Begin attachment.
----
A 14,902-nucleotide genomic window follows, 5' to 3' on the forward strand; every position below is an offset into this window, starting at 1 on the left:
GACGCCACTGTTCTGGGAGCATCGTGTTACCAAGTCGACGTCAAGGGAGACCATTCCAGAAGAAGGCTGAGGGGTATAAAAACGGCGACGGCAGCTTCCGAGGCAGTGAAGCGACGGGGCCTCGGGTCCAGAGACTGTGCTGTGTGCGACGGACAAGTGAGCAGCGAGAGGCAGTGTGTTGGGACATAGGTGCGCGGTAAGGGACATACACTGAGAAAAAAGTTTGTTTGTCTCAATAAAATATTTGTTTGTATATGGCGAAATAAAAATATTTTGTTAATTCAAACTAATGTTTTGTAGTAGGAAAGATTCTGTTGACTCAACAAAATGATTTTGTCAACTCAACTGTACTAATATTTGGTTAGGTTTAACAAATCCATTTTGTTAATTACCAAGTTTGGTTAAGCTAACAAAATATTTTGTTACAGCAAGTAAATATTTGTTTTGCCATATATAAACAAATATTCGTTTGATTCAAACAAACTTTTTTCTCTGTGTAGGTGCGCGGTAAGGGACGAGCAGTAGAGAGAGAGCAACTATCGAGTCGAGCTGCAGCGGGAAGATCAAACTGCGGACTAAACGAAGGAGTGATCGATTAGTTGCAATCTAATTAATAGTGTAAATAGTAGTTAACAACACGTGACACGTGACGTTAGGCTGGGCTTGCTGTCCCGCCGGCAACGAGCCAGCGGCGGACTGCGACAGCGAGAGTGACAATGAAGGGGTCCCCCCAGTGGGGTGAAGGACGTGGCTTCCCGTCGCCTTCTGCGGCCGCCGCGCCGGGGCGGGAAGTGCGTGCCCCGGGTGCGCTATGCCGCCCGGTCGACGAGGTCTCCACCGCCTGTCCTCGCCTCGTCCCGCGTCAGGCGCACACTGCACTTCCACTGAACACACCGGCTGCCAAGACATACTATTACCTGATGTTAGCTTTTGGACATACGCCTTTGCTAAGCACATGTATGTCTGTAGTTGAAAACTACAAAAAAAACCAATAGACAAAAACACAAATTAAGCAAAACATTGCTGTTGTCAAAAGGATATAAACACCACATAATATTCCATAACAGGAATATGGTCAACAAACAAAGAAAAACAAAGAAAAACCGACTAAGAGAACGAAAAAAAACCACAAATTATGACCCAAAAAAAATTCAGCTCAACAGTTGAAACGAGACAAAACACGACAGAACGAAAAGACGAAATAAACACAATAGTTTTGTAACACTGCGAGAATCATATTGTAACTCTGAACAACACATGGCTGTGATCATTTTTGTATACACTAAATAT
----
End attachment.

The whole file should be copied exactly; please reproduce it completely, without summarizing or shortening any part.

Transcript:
A 14,902-nucleotide genomic window follows, 5' to 3' on the forward strand; every position below is an offset into this window, starting at 1 on the left:
GACGCCACTGTTCTGGGAGCATCGTGTTACCAAGTCGACGTCAAGGGAGACCATTCCAGAAGAAGGCTGAGGGGTATAAAAACGGCGACGGCAGCTTCCGAGGCAGTGAAGCGACGGGGCCTCGGGTCCAGAGACTGTGCTGTGTGCGACGGACAAGTGAGCAGCGAGAGGCAGTGTGTTGGGACATAGGTGCGCGGTAAGGGACATACACTGAGAAAAAAGTTTGTTTGTCTCAATAAAATATTTGTTTGTATATGGCGAAATAAAAATATTTTGTTAATTCAAACTAATGTTTTGTAGTAGGAAAGATTCTGTTGACTCAACAAAATGATTTTGTCAACTCAACTGTACTAATATTTGGTTAGGTTTAACAAATCCATTTTGTTAATTACCAAGTTTGGTTAAGCTAACAAAATATTTTGTTACAGCAAGTAAATATTTGTTTTGCCATATATAAACAAATATTCGTTTGATTCAAACAAACTTTTTTCTCTGTGTAGGTGCGCGGTAAGGGACGAGCAGTAGAGAGAGAGCAACTATCGAGTCGAGCTGCAGCGGGAAGATCAAACTGCGGACTAAACGAAGGAGTGATCGATTAGTTGCAATCTAATTAATAGTGTAAATAGTAGTTAACAACACGTGACACGTGACGTTAGGCTGGGCTTGCTGTCCCGCCGGCAACGAGCCAGCGGCGGACTGCGACAGCGAGAGTGACAATGAAGGGGTCCCCCCAGTGGGGTGAAGGACGTGGCTTCCCGTCGCCTTCTGCGGCCGCCGCGCCGGGGCGGGAAGTGCGTGCCCCGGGTGCGCTATGCCGCCCGGTCGACGAGGTCTCCACCGCCTGTCCTCGCCTCGTCCCGCGTCAGGCGCACACTGCACTTCCACTGAACACACCGGCTGCCAAGACATACTATTACCTGATGTTAGCTTTTGGACATACGCCTTTGCTAAGCACATGTATGTCTGTAGTTGAAAACTACAAAAAAAACCAATAGACAAAAACACAAATTAAGCAAAACATTGCTGTTGTCAAAAGGATATAAACACCACATAATATTCCATAACAGGAATATGGTCAACAAACAAAGAAAAACAAAGAAAAACCGACTAAGAGAACGAAAAAAAACCACAAATTATGACCCAAAAAAAATTCAGCTCAACAGTTGAAACGAGACAAAACACGACAGAACGAAAAGACGAAATAAACACAATAGTTTTGTAACACTGCGAGAATCATATTGTAACTCTGAACAACACATGGCTGTGATCATTTTTGTATACACTAAATAT